image description

Your E-Blast is Ruining Our Relationship

187: the number of spammy retail e-blasts one of my friends had received by midday yesterday afternoon. Though I didn’t clock the number I received, shoveling out my inbox felt a little bit like an uninvited salesman had been standing at my door ringing the bell over and over and over…all. day. long. The worst part? Several of yesterday’s e-blasts were coming from brands I have unsubscribed from on multiple occasions.  

But nothing came close to the story one of my friends shared on Facebook:

“After losing [my dog], I tried twice to remove myself from the [big name pet store] email list. I received confirmation both times, and there was a drop down menu where I chose the option indicating that I wasn’t interested in the emails as I no longer had any pets. I still received numerous emails from them, so I wrote them asking to please make sure I stopped getting the emails as it was upsetting. The response I got was, “We’re sorry for your loss. Please send us your full name, email address, mailing address, phone number, and attach a copy of the emails you’ve received after un-enrolling in our emails.” Really?! My dog just died, just get me off your list!”

Content is being lauded as the holy grail of the marketing world right now. There seems to be little agreement, but a lot of conversation about what you should talk about, how you should deliver it, and how frequently you should send it out. Everyone is whipping up blog posts, white papers, ebooks…and yes, even the dreaded e-blast. It’s a state of churn, churn, churn as brands try to keep up, compete and get their message in front of the right eyeballs.

Today, I’m here to offer a small piece of advice: Stop worrying about all that. Instead, focus on  just making it good.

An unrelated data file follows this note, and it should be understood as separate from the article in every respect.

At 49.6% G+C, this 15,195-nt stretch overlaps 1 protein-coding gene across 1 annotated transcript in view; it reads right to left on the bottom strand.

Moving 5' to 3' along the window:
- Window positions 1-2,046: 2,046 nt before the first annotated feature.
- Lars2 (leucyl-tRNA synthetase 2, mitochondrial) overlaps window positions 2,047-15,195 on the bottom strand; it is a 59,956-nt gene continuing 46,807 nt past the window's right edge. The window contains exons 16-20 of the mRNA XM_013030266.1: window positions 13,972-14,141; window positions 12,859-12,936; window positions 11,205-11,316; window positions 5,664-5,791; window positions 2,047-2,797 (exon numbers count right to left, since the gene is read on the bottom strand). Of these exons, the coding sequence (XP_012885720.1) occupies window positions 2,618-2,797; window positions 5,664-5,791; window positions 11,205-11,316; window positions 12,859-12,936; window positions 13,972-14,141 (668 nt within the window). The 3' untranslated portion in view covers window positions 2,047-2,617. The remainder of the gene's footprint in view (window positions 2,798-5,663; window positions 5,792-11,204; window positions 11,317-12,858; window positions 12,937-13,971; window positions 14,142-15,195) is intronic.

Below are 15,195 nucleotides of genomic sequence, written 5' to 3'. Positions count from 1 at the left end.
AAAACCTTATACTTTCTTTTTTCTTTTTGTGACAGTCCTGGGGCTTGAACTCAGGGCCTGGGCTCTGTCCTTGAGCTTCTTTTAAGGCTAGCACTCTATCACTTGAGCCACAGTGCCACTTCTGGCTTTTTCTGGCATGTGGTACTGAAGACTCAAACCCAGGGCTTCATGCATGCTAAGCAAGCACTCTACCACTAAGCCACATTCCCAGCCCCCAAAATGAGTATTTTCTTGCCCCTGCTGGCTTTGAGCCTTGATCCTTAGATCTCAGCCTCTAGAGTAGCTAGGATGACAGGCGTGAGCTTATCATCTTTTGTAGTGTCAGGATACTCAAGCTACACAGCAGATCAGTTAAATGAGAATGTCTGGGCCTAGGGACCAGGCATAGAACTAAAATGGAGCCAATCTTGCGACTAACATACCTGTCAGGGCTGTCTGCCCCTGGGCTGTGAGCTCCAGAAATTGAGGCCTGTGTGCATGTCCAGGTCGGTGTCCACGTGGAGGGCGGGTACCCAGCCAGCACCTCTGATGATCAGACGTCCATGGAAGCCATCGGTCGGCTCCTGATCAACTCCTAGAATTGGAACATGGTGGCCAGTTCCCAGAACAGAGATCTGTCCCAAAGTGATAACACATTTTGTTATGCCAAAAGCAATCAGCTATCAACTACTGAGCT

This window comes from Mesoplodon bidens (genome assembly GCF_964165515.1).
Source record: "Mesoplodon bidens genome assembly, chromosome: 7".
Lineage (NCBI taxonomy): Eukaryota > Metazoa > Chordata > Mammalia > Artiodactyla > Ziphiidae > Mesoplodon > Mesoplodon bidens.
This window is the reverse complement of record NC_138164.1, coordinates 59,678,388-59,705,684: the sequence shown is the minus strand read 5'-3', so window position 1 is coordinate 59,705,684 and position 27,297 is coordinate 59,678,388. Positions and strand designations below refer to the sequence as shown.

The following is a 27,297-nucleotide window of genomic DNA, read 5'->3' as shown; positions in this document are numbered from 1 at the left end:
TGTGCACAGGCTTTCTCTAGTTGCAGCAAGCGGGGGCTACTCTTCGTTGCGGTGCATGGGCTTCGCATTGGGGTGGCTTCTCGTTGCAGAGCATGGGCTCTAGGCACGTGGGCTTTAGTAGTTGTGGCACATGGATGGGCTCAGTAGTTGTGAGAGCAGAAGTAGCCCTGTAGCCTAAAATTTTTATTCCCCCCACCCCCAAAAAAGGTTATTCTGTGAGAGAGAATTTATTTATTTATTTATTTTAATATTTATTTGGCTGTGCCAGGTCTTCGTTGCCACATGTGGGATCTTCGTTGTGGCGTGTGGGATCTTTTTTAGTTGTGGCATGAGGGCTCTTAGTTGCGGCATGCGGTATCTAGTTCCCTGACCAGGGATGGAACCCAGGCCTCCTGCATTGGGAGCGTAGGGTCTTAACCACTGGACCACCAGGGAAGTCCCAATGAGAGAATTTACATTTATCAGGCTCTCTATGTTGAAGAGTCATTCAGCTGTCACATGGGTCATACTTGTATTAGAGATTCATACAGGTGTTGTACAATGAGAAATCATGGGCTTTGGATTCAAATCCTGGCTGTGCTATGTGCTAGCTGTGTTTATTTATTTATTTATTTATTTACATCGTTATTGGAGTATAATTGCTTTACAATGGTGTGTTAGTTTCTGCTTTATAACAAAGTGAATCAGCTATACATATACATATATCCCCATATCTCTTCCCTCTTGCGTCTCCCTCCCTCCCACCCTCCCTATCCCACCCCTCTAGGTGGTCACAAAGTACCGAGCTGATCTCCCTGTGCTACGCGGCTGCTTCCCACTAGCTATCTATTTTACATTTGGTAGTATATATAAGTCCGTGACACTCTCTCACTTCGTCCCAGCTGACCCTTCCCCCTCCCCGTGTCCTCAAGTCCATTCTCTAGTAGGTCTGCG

Sure, I realize “good” is a subjective term, but maybe not as much as we’d like to think. The reality is that people probably don’t care about your brand nearly as much as you do. Yelling at them in a louder voice (or standing at their door dinging the bell all day long) is not going to change that or get your message across. It will, however, eventually create a Pavlovian aversion response that damages the relationships you’ve worked so hard to build.

When your content isn’t adding value to my life, it’s adding noise to my life. And this, to borrow a phrase from Martha Stewart, is a very bad thing.

There are a few inalienable truths about socializing. Nobody likes the guy who comes to the party and dominates the conversation. Nobody wants to hang out with the girl who only likes talking about herself. Your wants/needs/problems are far more interesting to you than they are to anybody else. Why? Because in each of these instances, it’s all about you.

Creating good content isn’t about you — it’s about us — consumers. If you want to rule the content game, you need to create content that is valuable. In order to do that, you have to understand what your customers want (and just as importantly, don’t want.) You’ll find this out by turning down your “broadcast” dial, asking questions and listening.

For those of you who refuse to take your finger off the e-blast trigger, this goes out to you.

In the meantime, I’ll be the girl clicking unsubscribe every step – and email – along the way…in search of that gloriously silent n?i?g?h?t? inbox.

  • Nametag Scott

    Ugh. Email. What a nightmare. I used to love it. Now, it’s just another stream. Great article on this very topic from TC:

    • Amy

      Sad and true. That makes me want to send five real emails to people this morning just so their inbox can be more than another stream for a day.

  • I am swag.Hate that?

    Oooops. ~~~~furtively checks to make sure all my many unsubscribes actually REMAIN as unsubscribes. ~~~~ #lessok

    • Amy

      Haha. A little unsubscribe check is all we ask, Kamran. :)

  • Pingback: Fresh Pressed: 12/5/2013 | CopyPressed

  • Pingback: Links for Dec 8 2013 - Eric D. Brown

  • Evan VanDerwerker

    A solid argument backed, as most good arguments are, by common sense. Low quality content spurs nothing except a drag and drop to the Junk Mail folder. However, as long as the content is of quality, it’s okay to “churn, churn, churn” a little!

    Evan VanDerwerker